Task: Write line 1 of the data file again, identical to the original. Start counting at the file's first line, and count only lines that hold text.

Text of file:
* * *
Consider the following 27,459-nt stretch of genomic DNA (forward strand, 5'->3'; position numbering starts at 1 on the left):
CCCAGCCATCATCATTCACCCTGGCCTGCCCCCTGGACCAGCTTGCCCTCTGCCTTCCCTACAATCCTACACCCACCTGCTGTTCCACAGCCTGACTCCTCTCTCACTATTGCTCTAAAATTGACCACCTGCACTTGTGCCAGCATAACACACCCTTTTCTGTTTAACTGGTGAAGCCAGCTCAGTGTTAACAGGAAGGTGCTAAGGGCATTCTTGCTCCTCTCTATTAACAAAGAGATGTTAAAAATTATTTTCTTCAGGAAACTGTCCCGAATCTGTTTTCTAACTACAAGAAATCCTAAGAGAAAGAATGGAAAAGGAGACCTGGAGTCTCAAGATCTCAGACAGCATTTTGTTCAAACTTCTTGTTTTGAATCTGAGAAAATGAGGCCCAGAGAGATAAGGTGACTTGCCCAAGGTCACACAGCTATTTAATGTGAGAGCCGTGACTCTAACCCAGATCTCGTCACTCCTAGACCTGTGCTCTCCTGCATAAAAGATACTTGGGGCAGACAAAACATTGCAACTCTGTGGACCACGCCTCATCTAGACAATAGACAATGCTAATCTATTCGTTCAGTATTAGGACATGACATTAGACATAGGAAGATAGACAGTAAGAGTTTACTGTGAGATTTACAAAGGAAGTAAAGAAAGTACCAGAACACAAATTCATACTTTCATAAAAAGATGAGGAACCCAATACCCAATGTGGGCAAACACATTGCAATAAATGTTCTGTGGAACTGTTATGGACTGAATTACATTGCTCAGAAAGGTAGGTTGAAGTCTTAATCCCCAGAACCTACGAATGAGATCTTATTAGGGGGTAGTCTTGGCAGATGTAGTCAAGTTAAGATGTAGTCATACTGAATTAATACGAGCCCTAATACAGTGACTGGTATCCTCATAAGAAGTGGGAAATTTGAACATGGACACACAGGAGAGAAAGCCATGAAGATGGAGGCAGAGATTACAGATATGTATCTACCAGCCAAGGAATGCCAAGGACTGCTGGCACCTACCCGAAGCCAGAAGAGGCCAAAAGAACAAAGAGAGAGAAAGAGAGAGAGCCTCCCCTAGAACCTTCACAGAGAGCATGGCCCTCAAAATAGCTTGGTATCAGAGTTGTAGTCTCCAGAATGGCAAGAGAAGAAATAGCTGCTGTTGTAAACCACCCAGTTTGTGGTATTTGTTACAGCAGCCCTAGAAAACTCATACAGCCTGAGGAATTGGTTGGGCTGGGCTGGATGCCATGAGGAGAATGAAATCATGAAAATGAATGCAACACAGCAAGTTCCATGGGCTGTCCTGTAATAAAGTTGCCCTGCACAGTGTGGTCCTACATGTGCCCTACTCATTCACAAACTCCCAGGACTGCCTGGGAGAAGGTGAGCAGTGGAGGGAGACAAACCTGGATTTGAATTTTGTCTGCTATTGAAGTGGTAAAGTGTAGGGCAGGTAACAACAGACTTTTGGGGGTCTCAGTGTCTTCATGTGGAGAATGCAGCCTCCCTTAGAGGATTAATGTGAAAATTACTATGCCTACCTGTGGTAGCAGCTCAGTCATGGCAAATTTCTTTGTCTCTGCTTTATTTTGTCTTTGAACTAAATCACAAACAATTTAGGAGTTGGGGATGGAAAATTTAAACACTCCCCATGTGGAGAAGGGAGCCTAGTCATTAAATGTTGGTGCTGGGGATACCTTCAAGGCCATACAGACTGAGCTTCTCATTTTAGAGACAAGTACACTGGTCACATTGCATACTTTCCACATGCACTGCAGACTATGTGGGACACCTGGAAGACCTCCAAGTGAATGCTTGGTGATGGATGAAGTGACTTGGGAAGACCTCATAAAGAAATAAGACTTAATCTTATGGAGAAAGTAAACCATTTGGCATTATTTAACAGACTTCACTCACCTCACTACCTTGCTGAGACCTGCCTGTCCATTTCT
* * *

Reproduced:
Consider the following 27,459-nt stretch of genomic DNA (forward strand, 5'->3'; position numbering starts at 1 on the left):